Updated: Sep 8, 2018
Frank Jing, Business Development & Brand at GoParkr
If you live in the Greater Toronto Area and drive to work, you should be aware of the upcoming changes that could make your drive significantly more difficult, especially the parking.
1. Metrolinx/Go Stations planning on reducing its free public parking spaces
Metrolinx is looking at ways to reduce the number of parking in its recent release of climate change strategy. Metrolinx is planning on growing its ridership without having to also build large parking lots, this, in turn, provide the city of Toronto huge financial gains.
The Ontario’s Climate Change Action Plan includes municipalities lowering the minimum number of parking spaces while providing new investment opportunities for transit projects. Municipalities have historically enforced parking minimum. Donald Shoup, an economics professor at UCLA found that removing parking minimum would reduce the parking spaces by 98% while removing parking maximum would reduce the parking lots be 2%.
Nevertheless, even in Toronto, a 42-story highrise condo with zero parking spots was recently given the green light for construction. The condo will provide only 9 car-share rental spots and 315 spaces for bicycles instead of the traditional 140 parking spots based on city's parking minimum policy.
“We know from the experience of other jurisdictions that phasing out minimum parking requirements encourages more car-sharing, more transit, more active transportation like cycling and walking,” Glen Murray, Minister of Environment and Climate Change said in an interview.
“Remember we’re also putting a lot of money into expanding LRT lines, subways, and GO service. We’re putting about $200 million into cycling infrastructure.” Murray argues in defense of the impacts of reduced parking lots.
Currently, Metrolinx provides approximately 70,000 parking spaces throughout its 63 stations, with most lots being free of charge (some driver can reserve a small batch of spots for a flat rate of $90 per month). In comparison, Toronto’s GreenP only has about half the number of parking spaces Metrolinx provides, at 35,000 spaces, and charges for every single spot.
2. Go Stations looking to discourage all-day parking
Metrolinx chief planning officer Leslie Woo says Metrolinx has no immediate plans to start charging for parking, but is looking at ways to discourage all-day parking, and useful ways to attract riders to use other means of transportation to get to the GO stations. Woo says that massive parking lots are both devastating to the environment and inconvenient to the customers who often have to walk long distances to the station from their cars, which in turn defeats the purpose of driving.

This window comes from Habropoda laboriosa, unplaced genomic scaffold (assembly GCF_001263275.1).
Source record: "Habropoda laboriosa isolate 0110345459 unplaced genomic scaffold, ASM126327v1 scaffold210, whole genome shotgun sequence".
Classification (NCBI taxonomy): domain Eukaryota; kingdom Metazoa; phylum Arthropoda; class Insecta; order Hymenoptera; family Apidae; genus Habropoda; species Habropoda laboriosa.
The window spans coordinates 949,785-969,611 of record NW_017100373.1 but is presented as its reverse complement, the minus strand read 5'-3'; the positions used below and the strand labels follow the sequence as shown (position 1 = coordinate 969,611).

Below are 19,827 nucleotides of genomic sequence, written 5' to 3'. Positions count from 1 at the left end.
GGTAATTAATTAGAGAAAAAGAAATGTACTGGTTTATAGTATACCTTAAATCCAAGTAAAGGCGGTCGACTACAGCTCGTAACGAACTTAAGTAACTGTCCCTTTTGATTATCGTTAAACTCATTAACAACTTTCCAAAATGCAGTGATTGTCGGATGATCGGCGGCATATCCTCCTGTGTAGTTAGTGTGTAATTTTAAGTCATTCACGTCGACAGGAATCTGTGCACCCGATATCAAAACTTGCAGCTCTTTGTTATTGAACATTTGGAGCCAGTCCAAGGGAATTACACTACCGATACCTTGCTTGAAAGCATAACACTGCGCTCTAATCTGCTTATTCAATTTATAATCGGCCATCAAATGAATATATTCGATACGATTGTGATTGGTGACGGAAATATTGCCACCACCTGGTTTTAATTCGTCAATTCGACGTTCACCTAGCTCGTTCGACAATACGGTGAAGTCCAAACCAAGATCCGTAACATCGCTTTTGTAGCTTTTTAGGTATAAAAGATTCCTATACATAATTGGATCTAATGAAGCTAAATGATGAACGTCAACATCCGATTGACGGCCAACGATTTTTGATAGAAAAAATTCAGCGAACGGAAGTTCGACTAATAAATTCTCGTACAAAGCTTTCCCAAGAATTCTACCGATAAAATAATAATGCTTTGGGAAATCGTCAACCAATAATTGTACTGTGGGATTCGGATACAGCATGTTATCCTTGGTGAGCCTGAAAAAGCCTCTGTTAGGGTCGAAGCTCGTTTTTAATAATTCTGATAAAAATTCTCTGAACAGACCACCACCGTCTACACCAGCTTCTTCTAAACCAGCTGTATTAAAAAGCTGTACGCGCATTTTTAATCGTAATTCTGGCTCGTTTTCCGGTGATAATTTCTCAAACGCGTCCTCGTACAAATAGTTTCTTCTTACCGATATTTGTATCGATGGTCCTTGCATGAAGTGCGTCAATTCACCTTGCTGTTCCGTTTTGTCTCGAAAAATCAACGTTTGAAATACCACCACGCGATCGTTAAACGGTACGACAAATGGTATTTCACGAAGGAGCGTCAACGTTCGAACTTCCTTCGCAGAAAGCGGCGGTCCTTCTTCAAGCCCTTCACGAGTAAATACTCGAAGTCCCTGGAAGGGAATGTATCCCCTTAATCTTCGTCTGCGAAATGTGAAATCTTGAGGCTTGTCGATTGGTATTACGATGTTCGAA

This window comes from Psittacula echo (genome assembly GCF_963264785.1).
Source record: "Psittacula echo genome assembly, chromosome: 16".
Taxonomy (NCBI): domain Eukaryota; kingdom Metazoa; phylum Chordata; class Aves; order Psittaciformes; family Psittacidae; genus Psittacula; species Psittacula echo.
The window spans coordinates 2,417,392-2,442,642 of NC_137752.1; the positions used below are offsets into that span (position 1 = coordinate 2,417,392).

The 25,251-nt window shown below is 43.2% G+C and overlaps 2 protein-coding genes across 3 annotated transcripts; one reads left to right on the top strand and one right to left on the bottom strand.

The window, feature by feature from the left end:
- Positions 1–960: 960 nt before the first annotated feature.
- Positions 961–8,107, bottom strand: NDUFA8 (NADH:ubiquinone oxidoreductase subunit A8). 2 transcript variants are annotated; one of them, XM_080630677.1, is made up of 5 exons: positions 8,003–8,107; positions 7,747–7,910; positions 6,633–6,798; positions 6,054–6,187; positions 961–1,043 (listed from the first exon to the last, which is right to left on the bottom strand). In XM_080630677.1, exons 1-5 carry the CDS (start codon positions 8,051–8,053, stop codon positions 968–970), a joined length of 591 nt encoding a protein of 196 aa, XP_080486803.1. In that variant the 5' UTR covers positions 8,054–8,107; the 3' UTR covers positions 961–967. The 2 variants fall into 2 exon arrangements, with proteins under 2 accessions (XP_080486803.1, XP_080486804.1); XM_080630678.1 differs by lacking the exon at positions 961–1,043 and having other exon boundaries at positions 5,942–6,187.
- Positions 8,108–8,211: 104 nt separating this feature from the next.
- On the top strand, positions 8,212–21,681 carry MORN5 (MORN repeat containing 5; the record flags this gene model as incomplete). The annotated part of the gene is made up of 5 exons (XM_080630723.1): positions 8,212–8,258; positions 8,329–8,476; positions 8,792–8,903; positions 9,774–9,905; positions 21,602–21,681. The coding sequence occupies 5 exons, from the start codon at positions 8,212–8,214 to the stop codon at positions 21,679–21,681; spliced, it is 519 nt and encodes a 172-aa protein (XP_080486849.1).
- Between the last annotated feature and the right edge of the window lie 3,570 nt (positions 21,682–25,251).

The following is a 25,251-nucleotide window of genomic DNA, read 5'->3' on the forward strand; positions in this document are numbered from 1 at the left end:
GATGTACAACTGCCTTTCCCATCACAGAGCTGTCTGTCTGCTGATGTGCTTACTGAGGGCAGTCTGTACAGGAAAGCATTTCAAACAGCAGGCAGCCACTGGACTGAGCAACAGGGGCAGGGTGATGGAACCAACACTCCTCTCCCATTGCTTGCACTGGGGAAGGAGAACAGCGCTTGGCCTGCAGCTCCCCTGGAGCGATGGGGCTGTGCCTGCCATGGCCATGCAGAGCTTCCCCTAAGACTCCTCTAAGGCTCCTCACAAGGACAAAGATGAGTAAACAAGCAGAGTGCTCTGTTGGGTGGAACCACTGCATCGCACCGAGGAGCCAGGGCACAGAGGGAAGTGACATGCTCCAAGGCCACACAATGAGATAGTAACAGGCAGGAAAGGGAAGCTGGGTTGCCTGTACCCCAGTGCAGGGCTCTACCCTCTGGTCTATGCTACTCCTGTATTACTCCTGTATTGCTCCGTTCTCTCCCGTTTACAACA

Although Metrolinx officials are also concerned that it is possible that a portion of the commuters will try their luck driving to downtown Toronto, when faced with expensive or unavailable parking around GO stations.
“That’s what we’re trying to address, for different reasons — including the fact that if someone decides not to get on the train, it’s not just bad for the environment and road congestion, it’s also a loss of revenue for us.” Says Woo.
3. Toronto privatizing GreenP public parking. No More $2.50/Hour parking in downtown Toronto.
In the city of Toronto, the cost of a monthly parking is already not cheap at $332.38 per month on average. This pricing for parking is on the rise, and mayor John Tory has considered increasing city's revenue stream by selling off the city-owned assets such as GreenP off-street parking, especially the ones located in the most expensive parts of the Toronto downtown core. However, privatizing parking public parking lots comes with consequences as well, In 2008, Chicago privatized the city’s parking authority and effectively made future transit improvement more difficult, making the city pay Wall Street for every parking space removed.
The Toronto councilors are well aware of the Chicago event and the likelihood of its consequences repeating North of the border. Although Mayor John Tory has told the press that he has not taken any stance on the parking tax proposal, it still be discussed at the Toronto city council’s executive committee meeting next week.
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Author: Frank Jing, Business Development & Brand at GoParkr